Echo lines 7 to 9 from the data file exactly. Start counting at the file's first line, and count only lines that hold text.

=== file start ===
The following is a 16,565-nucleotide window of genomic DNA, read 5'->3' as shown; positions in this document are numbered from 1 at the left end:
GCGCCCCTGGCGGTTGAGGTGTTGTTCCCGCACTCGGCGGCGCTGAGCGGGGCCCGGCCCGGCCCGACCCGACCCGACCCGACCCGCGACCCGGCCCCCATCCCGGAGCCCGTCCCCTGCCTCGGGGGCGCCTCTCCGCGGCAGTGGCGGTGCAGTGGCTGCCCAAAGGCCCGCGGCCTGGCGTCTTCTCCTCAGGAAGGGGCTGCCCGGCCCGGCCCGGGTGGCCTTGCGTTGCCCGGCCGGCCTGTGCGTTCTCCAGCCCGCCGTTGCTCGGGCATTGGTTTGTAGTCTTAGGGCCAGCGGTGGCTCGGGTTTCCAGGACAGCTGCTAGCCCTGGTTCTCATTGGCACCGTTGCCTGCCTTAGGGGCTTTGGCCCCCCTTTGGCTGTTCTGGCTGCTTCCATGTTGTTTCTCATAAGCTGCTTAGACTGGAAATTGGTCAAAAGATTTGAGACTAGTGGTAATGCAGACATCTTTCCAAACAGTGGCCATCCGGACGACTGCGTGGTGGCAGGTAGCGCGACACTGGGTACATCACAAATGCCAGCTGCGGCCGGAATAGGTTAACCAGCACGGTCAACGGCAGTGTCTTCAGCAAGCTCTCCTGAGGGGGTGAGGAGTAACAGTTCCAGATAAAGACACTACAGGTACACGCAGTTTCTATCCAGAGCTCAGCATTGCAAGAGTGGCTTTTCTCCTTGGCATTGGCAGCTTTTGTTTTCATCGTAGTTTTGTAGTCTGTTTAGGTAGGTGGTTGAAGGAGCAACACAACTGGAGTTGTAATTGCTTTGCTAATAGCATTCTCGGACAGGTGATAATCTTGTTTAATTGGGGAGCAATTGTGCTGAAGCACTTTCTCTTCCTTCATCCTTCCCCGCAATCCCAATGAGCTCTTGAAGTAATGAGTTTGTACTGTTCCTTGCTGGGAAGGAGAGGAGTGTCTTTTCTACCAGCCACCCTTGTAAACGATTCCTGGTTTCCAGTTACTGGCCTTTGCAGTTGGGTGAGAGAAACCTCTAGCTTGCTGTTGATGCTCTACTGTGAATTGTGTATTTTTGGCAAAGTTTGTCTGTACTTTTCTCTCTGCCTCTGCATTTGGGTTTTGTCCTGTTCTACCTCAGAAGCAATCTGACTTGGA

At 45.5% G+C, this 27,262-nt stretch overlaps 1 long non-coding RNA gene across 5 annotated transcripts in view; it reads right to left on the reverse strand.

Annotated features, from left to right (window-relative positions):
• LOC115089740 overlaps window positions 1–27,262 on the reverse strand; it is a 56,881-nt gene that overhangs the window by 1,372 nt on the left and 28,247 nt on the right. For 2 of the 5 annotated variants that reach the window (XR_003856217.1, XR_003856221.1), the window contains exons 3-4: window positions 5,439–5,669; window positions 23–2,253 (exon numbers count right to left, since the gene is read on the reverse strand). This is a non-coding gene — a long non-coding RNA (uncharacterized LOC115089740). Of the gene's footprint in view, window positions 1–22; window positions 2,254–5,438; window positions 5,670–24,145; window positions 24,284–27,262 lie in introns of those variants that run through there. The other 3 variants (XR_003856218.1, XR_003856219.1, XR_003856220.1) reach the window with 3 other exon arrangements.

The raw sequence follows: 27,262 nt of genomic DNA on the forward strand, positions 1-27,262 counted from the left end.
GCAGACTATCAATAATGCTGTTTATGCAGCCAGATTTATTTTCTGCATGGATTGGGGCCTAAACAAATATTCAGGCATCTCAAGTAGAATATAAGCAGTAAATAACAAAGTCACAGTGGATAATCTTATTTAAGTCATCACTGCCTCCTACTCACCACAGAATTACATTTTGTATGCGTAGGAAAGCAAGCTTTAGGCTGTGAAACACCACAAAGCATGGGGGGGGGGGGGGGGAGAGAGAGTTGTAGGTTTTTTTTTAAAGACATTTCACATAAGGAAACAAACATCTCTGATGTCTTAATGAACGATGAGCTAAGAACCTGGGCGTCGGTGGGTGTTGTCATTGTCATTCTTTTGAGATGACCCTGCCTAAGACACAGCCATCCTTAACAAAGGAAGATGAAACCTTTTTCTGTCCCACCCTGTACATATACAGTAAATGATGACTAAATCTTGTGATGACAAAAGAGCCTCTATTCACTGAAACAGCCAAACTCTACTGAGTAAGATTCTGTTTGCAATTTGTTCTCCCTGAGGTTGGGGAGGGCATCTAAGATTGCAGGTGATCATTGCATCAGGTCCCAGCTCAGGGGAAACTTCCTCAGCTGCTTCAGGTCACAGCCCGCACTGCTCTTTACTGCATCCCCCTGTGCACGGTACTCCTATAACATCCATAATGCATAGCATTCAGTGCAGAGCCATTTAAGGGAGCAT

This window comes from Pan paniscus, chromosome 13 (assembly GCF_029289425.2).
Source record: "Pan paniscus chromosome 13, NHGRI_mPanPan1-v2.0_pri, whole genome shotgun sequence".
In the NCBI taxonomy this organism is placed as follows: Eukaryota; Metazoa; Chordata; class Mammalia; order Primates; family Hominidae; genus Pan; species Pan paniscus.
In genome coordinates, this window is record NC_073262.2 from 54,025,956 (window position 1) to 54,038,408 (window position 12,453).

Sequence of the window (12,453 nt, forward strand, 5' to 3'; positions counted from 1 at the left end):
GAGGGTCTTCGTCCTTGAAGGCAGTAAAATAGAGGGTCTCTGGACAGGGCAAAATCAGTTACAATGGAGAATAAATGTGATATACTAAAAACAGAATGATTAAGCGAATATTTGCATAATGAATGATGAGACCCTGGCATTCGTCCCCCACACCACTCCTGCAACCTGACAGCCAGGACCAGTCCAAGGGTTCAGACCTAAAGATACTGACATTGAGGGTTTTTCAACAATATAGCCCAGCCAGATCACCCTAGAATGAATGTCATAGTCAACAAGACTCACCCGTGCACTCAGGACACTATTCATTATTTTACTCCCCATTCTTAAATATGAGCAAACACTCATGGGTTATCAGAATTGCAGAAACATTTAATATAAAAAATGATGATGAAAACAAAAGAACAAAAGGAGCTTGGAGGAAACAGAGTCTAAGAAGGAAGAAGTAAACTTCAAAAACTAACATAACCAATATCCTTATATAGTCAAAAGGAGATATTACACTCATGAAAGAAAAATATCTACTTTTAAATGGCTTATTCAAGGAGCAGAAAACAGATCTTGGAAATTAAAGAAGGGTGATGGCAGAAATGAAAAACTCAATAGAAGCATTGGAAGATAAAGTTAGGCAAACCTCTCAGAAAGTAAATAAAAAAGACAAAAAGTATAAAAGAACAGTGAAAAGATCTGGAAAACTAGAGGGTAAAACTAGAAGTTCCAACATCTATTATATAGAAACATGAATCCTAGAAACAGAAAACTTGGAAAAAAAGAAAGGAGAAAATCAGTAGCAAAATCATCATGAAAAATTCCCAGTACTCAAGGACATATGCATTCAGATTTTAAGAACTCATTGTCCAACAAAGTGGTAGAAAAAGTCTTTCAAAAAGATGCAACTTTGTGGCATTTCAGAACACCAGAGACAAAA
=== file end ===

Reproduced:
GCAGACTATCAATAATGCTGTTTATGCAGCCAGATTTATTTTCTGCATGGATTGGGGCCTAAACAAATATTCAGGCATCTCAAGTAGAATATAAGCAGTAAATAACAAAGTCACAGTGGATAATCTTATTTAAGTCATCACTGCCTCCTACTCACCACAGAATTACATTTTGTATGCGTAGGAAAGCAAGCTTTAGGCTGTGAAACACCACAAAGCATGGGGGGGGGGGGGGGGAGAGAGAGTTGTAGGTTTTTTTTTAAAGACATTTCACATAAGGAAACAAACATCTCTGATGTCTTAATGAACGATGAGCTAAGAACCTGGGCGTCGGTGGGTGTTGTCATTGTCATTCTTTTGAGATGACCCTGCCTAAGACACAGCCATCCTTAACAAAGGAAGATGAAACCTTTTTCTGTCCCACCCTGTACATATACAGTAAATGATGACTAAATCTTGTGATGACAAAAGAGCCTCTATTCACTGAAACAGCCAAACTCTACTGAGTAAGATTCTGTTTGCAATTTGTTCTCCCTGAGGTTGGGGAGGGCATCTAAGATTGCAGGTGATCATTGCATCAGGTCCCAGCTCAGGGGAAACTTCCTCAGCTGCTTCAGGTCACAGCCCGCACTGCTCTTTACTGCATCCCCCTGTGCACGGTACTCCTATAACATCCATAATGCATAGCATTCAGTGCAGAGCCATTTAAGGGAGCAT

This window comes from Pan paniscus, chromosome 13 (assembly GCF_029289425.2).
Source record: "Pan paniscus chromosome 13, NHGRI_mPanPan1-v2.0_pri, whole genome shotgun sequence".